It’s been a bit of a strange week -- and that’s because it’s been a week where Hideo Kojima was prominent. So in honour of things that are autere, strange and full of action, let’s wind back the clock to a game that was equally bizarre.
It’s not every day that you play a game with David Bowie. Or a game with a David Bowie performance. Or a game where David Bowie had some input into the story. But Omikron: The Nomad Soul had all of these things in the one package, a package which also functioned as most people's first introduction into the weird, weird mind of David Cage.
The Nomad Soul was a weird mash-up of genres. Depending on how far you'd progressed, the game could be a first-person shooter, a puzzler, a third-person 3D fighting game or a traditional action adventure. It was absurdly ambitious, and -- like every David Cage game, really -- it didn't always meet its lofty goals.
Omikron is the name of the city that you're unceremoniously dropped into, a city broken up into several districts where the occupants are forbidden from travelling into neighbouring regions. (You could say they are, ahem, Caged. I'll show myself out now.)
From the off, you're asked to abandon your dimension -- stay with me here -- to investigate a series of serial killings in Omikron. That investigation soon indicates that the murderer may have certain dealings with the occult, although by that stage my level of comprehension for proceedings had already jumped off a cliff, dived into the Mariana Trench and through the centre of the earth.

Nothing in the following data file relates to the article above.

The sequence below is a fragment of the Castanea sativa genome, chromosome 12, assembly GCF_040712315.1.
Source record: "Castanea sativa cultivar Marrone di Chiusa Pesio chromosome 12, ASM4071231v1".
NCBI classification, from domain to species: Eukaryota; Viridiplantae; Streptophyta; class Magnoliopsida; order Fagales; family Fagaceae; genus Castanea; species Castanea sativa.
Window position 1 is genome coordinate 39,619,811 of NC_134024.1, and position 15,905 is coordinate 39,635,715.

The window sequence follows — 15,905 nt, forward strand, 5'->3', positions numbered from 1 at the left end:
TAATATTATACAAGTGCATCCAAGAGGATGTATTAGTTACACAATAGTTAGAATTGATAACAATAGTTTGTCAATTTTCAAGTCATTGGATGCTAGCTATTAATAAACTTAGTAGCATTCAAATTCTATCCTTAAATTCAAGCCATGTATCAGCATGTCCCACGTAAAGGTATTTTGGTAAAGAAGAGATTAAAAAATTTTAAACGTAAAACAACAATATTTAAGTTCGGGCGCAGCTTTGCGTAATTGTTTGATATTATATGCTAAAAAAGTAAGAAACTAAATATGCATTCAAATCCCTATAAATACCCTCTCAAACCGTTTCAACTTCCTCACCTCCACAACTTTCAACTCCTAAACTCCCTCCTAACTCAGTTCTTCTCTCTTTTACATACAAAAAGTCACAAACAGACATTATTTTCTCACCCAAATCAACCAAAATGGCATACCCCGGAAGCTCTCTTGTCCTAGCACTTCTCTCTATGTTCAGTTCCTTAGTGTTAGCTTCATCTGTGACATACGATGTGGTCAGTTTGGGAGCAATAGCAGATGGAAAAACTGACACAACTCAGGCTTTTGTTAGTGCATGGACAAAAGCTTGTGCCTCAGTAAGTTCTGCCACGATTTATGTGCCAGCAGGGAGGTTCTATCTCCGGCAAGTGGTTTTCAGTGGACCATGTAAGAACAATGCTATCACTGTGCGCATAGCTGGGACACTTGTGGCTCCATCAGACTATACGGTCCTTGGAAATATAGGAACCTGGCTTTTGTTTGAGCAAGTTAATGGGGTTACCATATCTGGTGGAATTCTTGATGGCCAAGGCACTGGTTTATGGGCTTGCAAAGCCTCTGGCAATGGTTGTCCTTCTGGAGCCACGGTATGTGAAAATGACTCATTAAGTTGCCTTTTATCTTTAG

Let's return to Bowie for a bit here. He pops up in The Nomad Soul twice, first as the character 'Boz' and secondly as the nameless lead vocalist for 'The Dreamers', who wander around Omikron doing illegal gigs. Some of the tracks from his Hours album were also for the game, which were then re-written for the album's proper release.
There's a video of some of Bowie's contributions as Boz to the game below, which isn't a bad way to blow almost six minutes on a Thursday.
And if you're still confused as all hell, here's some 1080p footage of the first half hour. It's a bit messy, although that's less a David Cage thing and more the fact that most games from 1999 haven't held up spectacularly well. (System Shock 2 aside, obviously.)
God that moment when the demon appears and the music breaks out is hilarious.
If you're intrigued and want to spend a night getting thoroughly confused, you can still buy Omikron: The Nomad Soul from Good Old Games for under $15. It doesn't have a full five-star rating, which in GOG terms is basically equivalent to a middle-of-the-run experience. You know how nostalgia works.
What are your memories of Omikron: The Nomad Soul like?